This would involve defining interfaces to different components of the IFS at a fine granularity, down to the level of physics parametrizations or individual observation operators. At present, only a joint observation operator is exposed to OOPS, which further down in the code is composed of observation operators for individual instruments. Exposing each observation operator for each instrument type could pave the way for applying ML algorithms in applications such as bias correction and the quality control of observations, and it could even allow physics-/knowledge-based observation operators to be replaced with ML emulators.
Similar ideas could be applied in the model, where ML emulators could be exploited for physics parametrizations for computational performance reasons, for example. “The advantage would be that the same code used to implement ML algorithms could be applied in all these different applications,” Marcin explains. “We would need to design an interface between OOPS and external artificial intelligence libraries that would facilitate the training of the ML models and subsequently allow the models to be imported and applied in OOPS applications.”
But he is cautious about embarking on such developments before understanding if they can be really useful: “It remains to be seen if data-driven approaches in modelling or data assimilation can successfully complement process- or knowledge-driven approaches. Once the reliability, robustness, efficacy and quality of such approaches is demonstrated on a wider scale, we can start moving in that direction.”
Another exciting area of work is the development of a CO2 inversion system with the EU-funded Copernicus Atmosphere Monitoring Service (CAMS). “This work will be carried out in OOPS,” he explains. “The flexibility of the system will allow scientists to research algorithms to effectively assimilate human emissions of CO2.”
Ocean data assimilation
Marcin also shares responsibility for coordinating work to develop an ensemble of ocean data assimilations at ECMWF. This work, supported by a contract from the EU-funded Copernicus Climate Change Service (C3S), aims to improve ocean data assimilation capabilities at ECMWF, for both the initialisation of seasonal forecasts and the generation of coupled Earth system analyses and reanalyses.
“A reliable ensemble is vital for obtaining reliable background error statistics, which are fundamental for the effective and efficient use of ocean observations through data assimilation,” says Marcin, explaining that the work seeks to employ methodologies that are already used successfully in atmospheric data assimilation.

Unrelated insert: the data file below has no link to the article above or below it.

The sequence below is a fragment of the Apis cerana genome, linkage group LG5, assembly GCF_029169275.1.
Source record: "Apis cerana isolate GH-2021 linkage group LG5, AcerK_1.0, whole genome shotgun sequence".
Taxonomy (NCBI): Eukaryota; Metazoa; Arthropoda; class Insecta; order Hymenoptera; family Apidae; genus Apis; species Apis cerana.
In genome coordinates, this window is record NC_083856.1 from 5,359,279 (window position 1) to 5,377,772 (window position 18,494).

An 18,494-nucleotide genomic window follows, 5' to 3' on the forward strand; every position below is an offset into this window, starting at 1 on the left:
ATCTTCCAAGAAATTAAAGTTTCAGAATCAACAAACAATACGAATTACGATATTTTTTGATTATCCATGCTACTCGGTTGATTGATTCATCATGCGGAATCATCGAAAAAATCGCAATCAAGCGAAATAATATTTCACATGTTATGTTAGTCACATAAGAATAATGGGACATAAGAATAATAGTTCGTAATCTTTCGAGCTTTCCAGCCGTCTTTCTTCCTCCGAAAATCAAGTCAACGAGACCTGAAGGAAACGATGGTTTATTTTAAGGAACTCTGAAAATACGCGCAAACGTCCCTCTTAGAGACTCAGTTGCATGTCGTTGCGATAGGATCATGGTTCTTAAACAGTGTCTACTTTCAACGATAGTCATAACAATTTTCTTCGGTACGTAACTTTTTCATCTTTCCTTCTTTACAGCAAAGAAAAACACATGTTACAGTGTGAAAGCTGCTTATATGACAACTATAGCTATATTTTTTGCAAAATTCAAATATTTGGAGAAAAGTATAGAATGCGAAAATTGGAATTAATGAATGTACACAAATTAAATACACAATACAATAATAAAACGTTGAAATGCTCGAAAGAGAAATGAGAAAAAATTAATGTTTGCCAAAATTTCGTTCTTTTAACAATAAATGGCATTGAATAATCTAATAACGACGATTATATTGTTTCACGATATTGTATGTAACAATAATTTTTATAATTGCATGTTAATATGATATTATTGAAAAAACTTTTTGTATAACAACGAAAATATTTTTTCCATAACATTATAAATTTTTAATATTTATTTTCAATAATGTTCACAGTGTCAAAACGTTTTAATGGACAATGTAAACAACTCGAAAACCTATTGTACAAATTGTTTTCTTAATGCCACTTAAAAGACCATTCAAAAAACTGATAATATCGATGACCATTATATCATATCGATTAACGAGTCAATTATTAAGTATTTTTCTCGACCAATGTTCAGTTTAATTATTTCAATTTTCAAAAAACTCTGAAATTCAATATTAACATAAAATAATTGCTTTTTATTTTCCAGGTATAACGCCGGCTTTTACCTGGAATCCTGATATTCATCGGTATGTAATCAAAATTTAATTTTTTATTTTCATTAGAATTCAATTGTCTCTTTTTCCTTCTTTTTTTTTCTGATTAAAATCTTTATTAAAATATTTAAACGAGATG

The current ECMWF ocean data assimilation suites generate an ensemble of ocean reanalyses, where each member of the ensemble evolves independently. The next step in the development is to use the ensemble perturbations to specify the flow-dependent background-error covariance matrix in the variational data assimilation system NEMOVAR.
The assimilation of satellite sea-surface temperature (SST) observations will complement the existing ocean observing network and allow for a stronger coupling of the upper ocean state and the atmosphere.
The aim is also to improve the impact of surface observations in the ECMWF ocean data assimilation system. The final goal is to move away from the current nudging approach for sea-surface temperature (SST) and start assimilating these observations in the system. These efforts go in tandem with the work that is being carried out at ECMWF on the assimilation of skin temperature in the IFS.
The assimilation of SST will allow strong control of the upper ocean state via the vertical background-error correlations. Ideally, the vertical correlation length scales should be flow dependent and linked to the mixed layer depth in order to effectively propagate the signal into the upper ocean. A solution devised by Marcin and colleagues from CERFACS and INPT-IRIT is described in a paper to appear in the Quarterly Journal of the Royal Meteorological Society.
The outcomes of this work will also be showcased at a joint ECMWF/OceanPredict workshop in May 2021.
ECMWF/ESA machine learning workshop
The ECMWF/ESA Workshop on Machine Learning for Earth System Observation and Prediction takes place virtually from 5 to 8 October 2020. Talks will be livestreamed and are open to all.